Pilot Journal
Wednesday, November 1, 2006

Emerald Goddess


Saved from the scourges of war, a glorious Italian biplane rises from the ashes to lead la dolce vita


Only two Caproni Ca100s remain in Italy: this one, which once again has its original airworthiness ticket, and a wheeled land version, also restored by Gavazzi!

Both are celebrated examples of classic airplanes and have won many awards. Perhaps the most prestigious of those awards is the Phoenix Diploma, bestowed by no less than the Federation Aeronautique Internationale, (FAI). The award is given for the best reconstruction or restoration of a vintage aircraft by an individual amateur.

Many years, the Phoenix Diploma isn't awarded at all. Gerolamo Gavazzi has won it twice (in 1991 and 2001). He's the only person to achieve such a feat.

It's a hot, humid day on Lake Como. Looking north through the haze over the lake, the thousands of terra-cotta villas, homes and apartments that cover the many hills and mountains shimmer in the heat. Thoughts of jumping off the dock for a refreshing dip are on the minds of more than one of the hardworking young crew members.

Gavazzi pulls on his khaki flight suit and finishes the preflight. You'd think an owner who spent so much time rebuilding his seabird—around 10,000 hours—would be anxious to hop into the cockpit and fly. Instead, he patiently checks fuel and oil as if he had all the time in the world.

"When you fly these types of airplanes, it is true flying," he says, gingerly stepping into the rear cockpit for our photo session. "The smell of the leather inside, the oil. It's not like anything else."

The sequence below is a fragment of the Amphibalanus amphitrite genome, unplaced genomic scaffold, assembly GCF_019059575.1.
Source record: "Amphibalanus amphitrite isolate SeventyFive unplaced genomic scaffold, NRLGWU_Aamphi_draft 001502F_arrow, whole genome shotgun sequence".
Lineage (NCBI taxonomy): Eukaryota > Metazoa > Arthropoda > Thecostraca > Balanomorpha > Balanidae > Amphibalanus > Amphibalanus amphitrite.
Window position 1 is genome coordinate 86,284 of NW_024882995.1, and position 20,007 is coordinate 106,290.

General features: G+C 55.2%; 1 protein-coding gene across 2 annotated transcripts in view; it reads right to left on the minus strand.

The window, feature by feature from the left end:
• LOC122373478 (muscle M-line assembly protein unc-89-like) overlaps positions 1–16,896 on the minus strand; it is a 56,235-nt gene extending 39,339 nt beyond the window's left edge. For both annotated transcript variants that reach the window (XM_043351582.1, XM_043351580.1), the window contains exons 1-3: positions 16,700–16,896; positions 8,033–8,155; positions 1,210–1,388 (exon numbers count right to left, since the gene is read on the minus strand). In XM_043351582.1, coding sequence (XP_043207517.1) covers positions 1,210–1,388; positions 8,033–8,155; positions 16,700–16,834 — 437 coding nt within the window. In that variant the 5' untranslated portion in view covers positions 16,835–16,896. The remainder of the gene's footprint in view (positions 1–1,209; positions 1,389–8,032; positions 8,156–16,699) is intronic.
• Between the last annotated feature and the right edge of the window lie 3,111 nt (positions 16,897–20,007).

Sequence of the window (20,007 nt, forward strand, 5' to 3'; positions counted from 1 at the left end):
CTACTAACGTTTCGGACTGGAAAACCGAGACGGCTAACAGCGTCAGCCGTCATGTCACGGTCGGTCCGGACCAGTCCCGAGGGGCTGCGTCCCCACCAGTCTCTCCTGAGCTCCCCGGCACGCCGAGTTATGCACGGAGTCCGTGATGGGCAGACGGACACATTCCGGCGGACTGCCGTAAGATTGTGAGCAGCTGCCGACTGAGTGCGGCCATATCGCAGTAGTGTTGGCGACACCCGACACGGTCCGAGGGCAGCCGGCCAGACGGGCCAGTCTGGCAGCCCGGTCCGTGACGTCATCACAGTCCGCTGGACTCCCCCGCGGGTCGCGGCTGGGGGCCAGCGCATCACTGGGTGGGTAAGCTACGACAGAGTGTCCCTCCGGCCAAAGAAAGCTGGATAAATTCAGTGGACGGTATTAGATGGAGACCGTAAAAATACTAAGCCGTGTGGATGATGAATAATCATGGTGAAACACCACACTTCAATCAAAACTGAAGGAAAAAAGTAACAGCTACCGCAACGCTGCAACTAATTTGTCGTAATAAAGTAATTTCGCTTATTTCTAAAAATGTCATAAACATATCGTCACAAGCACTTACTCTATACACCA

The crew hand-props the engine to life. With easy confidence, Gavazzi taxis the emerald goddess out onto the breeze-lapped waters, guided by Lake Como's float-marked "runway." He turns into the wind, eases the throttle forward. The Colombo S63 roars to life, and in moments, the beautiful flivver lifts off from its foamy wake to sail the skies above Lake Como.

Cruising across the idyllic Lago di Como backdrop, Gavazzi might as well be filming a scene in a Fellini film. His goggles are parked up on his leather-helmeted forehead, in favor of a pair of stylish aviator sunglasses. Left arm laid jauntily on the cockpit rim, he pulls an easy bank to circle once above George Clooney's waterside villa.

You can so easily imagine him dropping a bouquet of flowers over the side to a waving Clooney, then turning south to land for an afternoon luncheon with friends, kicked off with bread and a glass of fine red vino at a sidewalk café amidst the many peach-colored buildings of Como.

La dolce vita, indeed.



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